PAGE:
Suprisingly, I’ve managed to keep writing here on and off, and when I saw Pagefind I thought it looked like a great way to add search to my static site. It was refreshing easily!

I use Jekyll to build this blog - it outputs all the html for the site into a folder called _site and to deploy it, I rsync up the changes to my host.

Pagefind works by indexing all your html content and creating some additional files in the root of your static site. It creates a _pagefind directory and in there are the js files needed for the search UI to work on your site, plus the search indices and meta files it creates.

Put a UI placeholder somewhere in the navigation section of your Jekyll template:

<div id="search"></div>

Hook up the JS near the bottom of your html:

  <script src="/_pagefind/pagefind-ui.js" type="text/javascript"></script>
    window.addEventListener('DOMContentLoaded', (event) => {
      new PagefindUI({ element: "#search" });

Add the pagefind css too if you want (I’ve omitted it, because I’ll style it differently at some point):

  <link href="/_pagefind/pagefind-ui.css" rel="stylesheet">

and then once you’ve built the latest version of your site with jekyll build, call pagefind, pointing it at your built root:

pagefind --source _site

The Pagefind CLI page shows you the various options you can use.

If you save the options you want in a pagefind.yml file, you can call pagefind with no options.

Here’s my pagefind.yml

force_language: en
source: _site
glob: "*[!s]/**/*.{html}"
bundle_dir: _pagefind
  - "#links"
  - "#recent-posts"
  - "footer"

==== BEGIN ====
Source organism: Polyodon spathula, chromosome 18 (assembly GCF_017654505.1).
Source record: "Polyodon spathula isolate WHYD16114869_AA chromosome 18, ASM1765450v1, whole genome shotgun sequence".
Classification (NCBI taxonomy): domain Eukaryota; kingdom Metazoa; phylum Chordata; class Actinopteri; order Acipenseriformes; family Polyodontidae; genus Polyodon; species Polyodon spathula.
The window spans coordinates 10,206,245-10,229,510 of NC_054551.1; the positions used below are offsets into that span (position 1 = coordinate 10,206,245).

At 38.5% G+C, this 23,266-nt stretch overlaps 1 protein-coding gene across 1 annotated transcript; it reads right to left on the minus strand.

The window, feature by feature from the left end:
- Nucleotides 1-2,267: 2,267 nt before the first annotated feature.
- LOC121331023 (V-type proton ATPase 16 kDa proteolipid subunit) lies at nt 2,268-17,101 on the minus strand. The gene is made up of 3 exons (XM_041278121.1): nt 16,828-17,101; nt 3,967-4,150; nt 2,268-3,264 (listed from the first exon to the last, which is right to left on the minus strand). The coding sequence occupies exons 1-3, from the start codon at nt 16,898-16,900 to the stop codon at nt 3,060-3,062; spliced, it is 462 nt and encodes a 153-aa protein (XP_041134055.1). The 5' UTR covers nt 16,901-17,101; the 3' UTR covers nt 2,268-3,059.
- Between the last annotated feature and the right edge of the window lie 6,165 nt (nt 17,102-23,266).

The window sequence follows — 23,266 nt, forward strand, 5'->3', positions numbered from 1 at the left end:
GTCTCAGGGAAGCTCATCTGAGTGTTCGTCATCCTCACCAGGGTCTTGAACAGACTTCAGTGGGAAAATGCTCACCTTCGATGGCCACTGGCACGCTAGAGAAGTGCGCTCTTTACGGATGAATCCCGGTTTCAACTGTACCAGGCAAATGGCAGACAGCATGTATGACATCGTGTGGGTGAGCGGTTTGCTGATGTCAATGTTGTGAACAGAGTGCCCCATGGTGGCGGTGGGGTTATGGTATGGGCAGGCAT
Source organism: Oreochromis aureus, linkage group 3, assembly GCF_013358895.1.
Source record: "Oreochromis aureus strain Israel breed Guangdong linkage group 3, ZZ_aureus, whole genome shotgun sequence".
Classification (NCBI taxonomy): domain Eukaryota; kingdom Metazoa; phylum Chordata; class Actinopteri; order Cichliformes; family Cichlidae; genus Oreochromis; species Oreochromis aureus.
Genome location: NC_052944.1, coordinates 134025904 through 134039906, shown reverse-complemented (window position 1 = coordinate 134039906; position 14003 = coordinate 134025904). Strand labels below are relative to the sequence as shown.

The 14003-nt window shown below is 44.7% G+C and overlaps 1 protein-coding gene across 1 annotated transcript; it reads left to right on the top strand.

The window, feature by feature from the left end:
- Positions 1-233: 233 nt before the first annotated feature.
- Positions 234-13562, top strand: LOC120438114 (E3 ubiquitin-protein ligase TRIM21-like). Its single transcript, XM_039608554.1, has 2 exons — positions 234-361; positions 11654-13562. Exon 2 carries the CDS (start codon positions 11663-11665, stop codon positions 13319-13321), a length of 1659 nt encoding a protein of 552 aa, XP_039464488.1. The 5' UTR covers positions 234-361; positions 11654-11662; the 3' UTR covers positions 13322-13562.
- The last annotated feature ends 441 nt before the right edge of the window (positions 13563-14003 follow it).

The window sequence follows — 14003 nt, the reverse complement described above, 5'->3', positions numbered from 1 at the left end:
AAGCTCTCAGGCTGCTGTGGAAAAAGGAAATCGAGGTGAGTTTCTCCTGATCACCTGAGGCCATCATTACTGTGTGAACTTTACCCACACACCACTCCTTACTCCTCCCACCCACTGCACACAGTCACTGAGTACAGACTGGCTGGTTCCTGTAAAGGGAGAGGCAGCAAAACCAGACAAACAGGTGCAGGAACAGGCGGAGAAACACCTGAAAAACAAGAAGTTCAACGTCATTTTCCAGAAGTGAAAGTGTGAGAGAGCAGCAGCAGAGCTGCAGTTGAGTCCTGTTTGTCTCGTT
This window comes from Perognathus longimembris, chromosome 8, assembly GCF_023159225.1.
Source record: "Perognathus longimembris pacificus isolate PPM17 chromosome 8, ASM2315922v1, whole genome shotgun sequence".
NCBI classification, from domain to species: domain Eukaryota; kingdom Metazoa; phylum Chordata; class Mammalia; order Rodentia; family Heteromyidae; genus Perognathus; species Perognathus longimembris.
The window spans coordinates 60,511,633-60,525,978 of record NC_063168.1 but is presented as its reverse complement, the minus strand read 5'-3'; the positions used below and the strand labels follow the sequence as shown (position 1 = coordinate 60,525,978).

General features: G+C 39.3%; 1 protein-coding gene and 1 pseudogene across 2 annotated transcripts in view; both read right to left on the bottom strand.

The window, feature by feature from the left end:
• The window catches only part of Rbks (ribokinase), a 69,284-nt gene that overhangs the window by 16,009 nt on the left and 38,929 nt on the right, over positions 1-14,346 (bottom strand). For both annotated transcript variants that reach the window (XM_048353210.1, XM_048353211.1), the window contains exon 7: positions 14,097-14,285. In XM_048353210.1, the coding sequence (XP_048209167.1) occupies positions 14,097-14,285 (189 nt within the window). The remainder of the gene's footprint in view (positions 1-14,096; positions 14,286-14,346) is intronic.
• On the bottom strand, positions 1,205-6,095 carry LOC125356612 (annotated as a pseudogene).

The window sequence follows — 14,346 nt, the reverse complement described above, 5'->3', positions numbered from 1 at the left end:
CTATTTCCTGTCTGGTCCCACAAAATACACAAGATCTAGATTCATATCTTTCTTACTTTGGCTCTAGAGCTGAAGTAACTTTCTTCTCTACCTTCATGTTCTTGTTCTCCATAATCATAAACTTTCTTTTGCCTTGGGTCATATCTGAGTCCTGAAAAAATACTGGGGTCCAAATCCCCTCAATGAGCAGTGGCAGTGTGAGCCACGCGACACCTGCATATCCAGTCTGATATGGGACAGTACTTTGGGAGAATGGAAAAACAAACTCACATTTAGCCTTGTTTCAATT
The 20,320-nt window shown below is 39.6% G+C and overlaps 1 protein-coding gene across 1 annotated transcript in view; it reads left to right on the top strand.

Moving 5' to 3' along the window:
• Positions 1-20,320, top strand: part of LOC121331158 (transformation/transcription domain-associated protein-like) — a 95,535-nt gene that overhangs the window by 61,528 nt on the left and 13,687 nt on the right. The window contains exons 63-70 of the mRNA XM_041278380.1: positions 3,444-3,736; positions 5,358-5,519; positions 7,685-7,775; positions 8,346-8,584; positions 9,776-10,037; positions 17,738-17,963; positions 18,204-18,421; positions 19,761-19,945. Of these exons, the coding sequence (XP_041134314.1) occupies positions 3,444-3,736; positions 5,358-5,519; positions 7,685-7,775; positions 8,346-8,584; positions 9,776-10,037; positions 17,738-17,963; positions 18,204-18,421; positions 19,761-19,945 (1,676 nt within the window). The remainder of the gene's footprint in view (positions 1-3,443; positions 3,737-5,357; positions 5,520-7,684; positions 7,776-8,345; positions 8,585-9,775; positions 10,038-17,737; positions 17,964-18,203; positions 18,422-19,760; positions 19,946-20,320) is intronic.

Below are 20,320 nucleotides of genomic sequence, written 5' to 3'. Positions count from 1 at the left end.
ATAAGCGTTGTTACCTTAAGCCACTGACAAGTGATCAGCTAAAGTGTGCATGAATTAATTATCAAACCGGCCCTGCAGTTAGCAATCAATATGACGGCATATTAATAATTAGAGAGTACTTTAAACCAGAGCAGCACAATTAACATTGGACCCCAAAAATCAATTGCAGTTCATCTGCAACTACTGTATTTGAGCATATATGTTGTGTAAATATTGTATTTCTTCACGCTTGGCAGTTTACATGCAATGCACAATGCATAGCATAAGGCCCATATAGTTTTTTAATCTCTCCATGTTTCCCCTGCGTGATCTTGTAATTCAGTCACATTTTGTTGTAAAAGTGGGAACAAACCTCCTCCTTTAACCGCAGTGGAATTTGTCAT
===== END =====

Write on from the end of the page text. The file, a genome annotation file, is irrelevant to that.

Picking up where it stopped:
I set English as the only language and point to the Jekyll _site folder.

The glob setting is telling pagefind to index any .html file in any folder, except those that are in a folder ending with s. This is because Jekyll generates a tags directory which pagefind was indexing and causing duplicate results to appear; one from the page with the blog post on, and the duplicate entry from the tags directory.

I wrote about this in an open Pagefind issue about the glob option. It works for me because I only have the one folder tags that ends in s. If you have e.g. a cats folder that you do want pagefind to index, then this won’t work for you.

bundle_dir tells pagefind where to save its assets and search index files. exclude_selectors is a set of css selectors that I don’t want pagefind to index the content from, largely to avoid duplicate or unecessary results.

Pagefind can serve your built site if you call pagefind --serve - you can’t get Jekyll to do it, because it will overwrite your _pagefind folder. Once you’re happy with everything, publish your site to your host.